Things to Consider
- Do they take my insurance?
- Where are they located?
- Do they have experience working with youth dealing with similar challenges?
Contact your insurance network and ask them about therapists, counselors or agencies that are in network. This information may also be available on the insurance company website.
If you have a high deductible insurance and have to pay a lot of money out of pocket before reaching your deductible, it might be reasonable to seek out therapists who offer sliding scale fees. Additionally, your insurance may allow you to see mental health providers out of network.
Questions to ask/things to think about
- Are you taking new patients?
- It is important to ask each therapist about their experience working with the challenges your child is facing. These questions could look: What is your experience working with gender diverse youth? Anxiety? Depression? Disordered eating?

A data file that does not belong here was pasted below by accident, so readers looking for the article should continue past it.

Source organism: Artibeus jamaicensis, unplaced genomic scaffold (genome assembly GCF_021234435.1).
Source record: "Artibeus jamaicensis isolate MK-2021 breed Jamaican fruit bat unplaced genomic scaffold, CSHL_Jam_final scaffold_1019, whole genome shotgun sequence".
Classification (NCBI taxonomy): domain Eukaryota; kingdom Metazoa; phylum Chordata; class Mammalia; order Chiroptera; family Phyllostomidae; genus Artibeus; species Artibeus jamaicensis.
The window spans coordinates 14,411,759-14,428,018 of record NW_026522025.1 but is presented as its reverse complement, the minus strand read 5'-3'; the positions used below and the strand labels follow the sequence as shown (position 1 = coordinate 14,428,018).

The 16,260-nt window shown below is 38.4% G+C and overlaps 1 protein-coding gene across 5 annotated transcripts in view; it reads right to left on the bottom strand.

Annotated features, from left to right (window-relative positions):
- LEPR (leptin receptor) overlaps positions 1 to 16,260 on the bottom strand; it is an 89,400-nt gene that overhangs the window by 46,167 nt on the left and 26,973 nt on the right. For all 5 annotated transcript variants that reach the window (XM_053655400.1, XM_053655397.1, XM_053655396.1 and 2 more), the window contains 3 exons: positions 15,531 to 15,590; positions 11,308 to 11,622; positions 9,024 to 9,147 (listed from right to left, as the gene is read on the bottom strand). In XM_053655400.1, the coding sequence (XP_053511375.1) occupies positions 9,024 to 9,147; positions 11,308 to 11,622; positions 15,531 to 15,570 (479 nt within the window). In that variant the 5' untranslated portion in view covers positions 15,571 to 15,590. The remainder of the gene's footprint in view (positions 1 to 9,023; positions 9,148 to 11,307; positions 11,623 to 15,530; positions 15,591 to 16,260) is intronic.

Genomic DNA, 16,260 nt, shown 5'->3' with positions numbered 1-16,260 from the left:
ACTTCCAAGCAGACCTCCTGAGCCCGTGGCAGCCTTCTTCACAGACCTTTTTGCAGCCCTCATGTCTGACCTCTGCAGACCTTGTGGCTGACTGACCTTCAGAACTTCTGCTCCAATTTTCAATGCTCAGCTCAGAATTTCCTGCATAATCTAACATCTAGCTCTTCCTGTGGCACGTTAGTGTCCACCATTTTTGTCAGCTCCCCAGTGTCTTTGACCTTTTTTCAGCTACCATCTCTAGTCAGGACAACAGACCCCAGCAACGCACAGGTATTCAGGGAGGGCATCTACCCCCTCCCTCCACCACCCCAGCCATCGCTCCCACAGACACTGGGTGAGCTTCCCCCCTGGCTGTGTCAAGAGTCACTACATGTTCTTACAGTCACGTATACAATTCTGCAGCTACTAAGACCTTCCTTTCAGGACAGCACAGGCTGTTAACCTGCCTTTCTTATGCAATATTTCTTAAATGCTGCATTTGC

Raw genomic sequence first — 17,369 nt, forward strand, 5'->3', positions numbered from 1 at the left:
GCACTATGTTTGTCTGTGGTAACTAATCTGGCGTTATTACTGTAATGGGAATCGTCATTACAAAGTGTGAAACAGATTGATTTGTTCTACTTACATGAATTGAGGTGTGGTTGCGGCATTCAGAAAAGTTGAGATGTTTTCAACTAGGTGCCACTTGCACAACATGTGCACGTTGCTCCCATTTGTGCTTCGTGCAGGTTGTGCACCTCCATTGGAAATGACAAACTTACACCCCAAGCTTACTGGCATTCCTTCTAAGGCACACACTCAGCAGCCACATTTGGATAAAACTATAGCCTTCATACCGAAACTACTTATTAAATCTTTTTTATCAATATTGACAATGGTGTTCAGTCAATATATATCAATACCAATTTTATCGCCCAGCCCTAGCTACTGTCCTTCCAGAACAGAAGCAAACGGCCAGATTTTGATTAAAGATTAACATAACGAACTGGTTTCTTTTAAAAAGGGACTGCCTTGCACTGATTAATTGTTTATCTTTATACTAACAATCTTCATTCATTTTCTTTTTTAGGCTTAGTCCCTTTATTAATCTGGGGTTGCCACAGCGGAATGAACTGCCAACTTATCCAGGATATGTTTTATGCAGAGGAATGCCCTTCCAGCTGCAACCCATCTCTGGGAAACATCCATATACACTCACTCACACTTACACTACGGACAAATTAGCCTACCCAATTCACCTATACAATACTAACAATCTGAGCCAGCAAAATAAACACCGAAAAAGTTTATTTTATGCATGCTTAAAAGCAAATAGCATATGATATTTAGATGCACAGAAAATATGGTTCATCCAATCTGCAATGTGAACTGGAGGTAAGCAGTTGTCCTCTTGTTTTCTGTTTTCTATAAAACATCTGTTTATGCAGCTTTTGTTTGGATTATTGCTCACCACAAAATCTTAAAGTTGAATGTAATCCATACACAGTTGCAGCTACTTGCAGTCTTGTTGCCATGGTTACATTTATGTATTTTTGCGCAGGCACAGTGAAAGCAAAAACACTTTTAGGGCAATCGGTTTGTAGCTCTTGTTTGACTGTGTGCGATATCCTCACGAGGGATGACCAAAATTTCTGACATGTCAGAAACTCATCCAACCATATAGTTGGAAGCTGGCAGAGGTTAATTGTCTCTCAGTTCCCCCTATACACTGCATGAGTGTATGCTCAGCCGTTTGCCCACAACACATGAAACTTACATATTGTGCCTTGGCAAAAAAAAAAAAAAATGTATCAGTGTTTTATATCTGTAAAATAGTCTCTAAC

- If you leave a voicemail and have not heard back in 24 to 48 hours, CALL AGAIN. If they are currently not taking new patients but offering a waitlist, take that option while looking for other providers.
The team at Legacy is here to help
Finding the right person can be a frustrating process. We are here to help. You can call T-Clinic behavioral health clinician, Clancy Roberts, LCSW, and she will partner with you to try to find the right person. Clancy can be reached at 503-413-5443 or firstname.lastname@example.org.
The Legacy Gender and Sexual Health Program can also help you find mental health providers, primary care physicians and other medical specialists who work with gender diverse youth and adolescents. Call 503-413-5600 or e-mail email@example.com.
- Psychology Today therapist search
- World Professional Association for Transgender Health provider search
- Brave Space
Other local resources:
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